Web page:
Unable to secure the necessary funds to attend Harvard University, his first choice for college, Tourgée entered the University of Rochester in 1859 as a sophomore; the same year in which Charles Darwin’s Origin of Species was published and would later impact the topic of race relations.
One of Tourgée’s poems, "The Collegian’s Devil" survives from his college days. It reveals a young man who has great ability to put thoughts and ideas into words.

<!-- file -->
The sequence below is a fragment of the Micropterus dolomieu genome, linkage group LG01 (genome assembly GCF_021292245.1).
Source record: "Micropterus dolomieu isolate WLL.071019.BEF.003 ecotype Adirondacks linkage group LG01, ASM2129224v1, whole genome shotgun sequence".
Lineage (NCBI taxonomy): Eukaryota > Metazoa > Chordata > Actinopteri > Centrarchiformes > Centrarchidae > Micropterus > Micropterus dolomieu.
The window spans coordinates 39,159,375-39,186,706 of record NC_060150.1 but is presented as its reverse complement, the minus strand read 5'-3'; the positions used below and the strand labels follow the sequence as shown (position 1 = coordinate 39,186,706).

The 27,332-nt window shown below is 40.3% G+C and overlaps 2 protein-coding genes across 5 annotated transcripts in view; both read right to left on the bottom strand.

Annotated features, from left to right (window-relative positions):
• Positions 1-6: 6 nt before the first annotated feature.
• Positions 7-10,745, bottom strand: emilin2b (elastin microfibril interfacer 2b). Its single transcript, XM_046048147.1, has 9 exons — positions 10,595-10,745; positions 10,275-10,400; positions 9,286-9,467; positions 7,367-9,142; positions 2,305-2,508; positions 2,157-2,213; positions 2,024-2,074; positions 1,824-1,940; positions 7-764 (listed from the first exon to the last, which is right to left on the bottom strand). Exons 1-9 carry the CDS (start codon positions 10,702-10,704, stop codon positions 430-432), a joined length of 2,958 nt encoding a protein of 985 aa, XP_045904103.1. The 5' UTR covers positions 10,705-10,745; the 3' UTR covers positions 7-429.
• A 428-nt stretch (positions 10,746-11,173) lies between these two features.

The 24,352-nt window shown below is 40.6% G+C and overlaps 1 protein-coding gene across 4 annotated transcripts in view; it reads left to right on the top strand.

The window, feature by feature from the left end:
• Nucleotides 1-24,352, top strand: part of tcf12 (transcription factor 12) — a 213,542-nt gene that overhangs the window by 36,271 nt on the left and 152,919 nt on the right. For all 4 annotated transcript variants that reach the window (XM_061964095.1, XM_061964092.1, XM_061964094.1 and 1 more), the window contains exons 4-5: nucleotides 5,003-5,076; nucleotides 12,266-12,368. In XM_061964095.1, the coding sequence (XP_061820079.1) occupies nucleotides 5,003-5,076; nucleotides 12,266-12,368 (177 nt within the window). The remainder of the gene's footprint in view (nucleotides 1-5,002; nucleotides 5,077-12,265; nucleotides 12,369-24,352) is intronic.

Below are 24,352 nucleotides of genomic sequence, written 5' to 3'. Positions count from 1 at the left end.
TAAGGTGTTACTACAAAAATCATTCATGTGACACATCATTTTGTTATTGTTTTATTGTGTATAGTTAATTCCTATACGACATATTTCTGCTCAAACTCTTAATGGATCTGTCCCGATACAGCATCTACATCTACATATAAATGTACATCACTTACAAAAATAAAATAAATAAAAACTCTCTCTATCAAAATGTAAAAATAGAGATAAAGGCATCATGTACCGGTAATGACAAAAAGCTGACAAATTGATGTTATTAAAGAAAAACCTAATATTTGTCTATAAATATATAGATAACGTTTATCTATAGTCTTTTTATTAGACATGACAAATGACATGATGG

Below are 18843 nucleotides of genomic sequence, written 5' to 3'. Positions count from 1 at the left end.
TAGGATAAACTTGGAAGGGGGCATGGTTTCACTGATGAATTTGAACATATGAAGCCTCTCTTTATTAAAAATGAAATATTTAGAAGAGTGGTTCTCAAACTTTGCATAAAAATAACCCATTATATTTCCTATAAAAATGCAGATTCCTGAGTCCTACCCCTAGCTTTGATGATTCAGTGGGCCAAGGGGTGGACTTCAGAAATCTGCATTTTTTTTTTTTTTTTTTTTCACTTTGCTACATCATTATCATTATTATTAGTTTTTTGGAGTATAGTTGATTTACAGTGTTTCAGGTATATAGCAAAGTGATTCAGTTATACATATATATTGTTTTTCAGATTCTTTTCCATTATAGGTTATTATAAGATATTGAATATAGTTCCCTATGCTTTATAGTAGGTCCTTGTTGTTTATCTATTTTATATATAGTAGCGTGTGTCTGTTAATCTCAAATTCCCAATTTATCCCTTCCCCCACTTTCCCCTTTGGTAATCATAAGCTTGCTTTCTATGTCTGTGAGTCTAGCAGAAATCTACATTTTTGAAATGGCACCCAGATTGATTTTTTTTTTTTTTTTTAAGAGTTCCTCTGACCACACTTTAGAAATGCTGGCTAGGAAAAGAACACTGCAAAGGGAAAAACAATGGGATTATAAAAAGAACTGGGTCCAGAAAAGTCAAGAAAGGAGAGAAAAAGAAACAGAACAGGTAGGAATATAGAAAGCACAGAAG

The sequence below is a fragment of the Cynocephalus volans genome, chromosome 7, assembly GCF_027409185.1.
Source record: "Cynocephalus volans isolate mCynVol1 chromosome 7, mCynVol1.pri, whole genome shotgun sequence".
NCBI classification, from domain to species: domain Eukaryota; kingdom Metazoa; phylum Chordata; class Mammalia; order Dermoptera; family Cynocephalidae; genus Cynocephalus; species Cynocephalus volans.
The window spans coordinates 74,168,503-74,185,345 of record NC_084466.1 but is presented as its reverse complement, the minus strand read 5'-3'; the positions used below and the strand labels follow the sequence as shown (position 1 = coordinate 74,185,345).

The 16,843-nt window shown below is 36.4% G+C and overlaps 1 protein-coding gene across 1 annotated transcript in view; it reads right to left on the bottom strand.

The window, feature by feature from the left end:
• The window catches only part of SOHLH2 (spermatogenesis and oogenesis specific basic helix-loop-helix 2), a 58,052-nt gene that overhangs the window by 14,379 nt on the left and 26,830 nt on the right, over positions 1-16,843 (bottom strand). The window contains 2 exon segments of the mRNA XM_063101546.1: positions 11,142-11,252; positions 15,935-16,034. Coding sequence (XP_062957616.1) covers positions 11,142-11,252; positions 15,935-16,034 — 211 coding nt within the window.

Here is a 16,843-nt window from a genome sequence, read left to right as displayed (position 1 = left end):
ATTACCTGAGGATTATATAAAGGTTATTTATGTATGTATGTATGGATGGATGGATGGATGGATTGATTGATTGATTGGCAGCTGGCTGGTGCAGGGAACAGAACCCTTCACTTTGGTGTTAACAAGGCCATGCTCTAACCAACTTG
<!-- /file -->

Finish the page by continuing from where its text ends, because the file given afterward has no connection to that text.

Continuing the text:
Tourgée and Emma Kilbourne corresponded frequently with one another at this time, and in one letter he writes to her in a quite confident tone, "…I have made one recitation in college this year and a good one too. It was in Logic…” Tourgée goes on to describe to Emma a particular author on the subject who, although, "I (Tourgée) cannot agree with him in all things…(he) is "infinitely superior” to other writers of the same subject.
Throughout his life, Tourgée was never afraid to disagree with others, yet he also retained respect for those who he differed with as long as they merited such respect.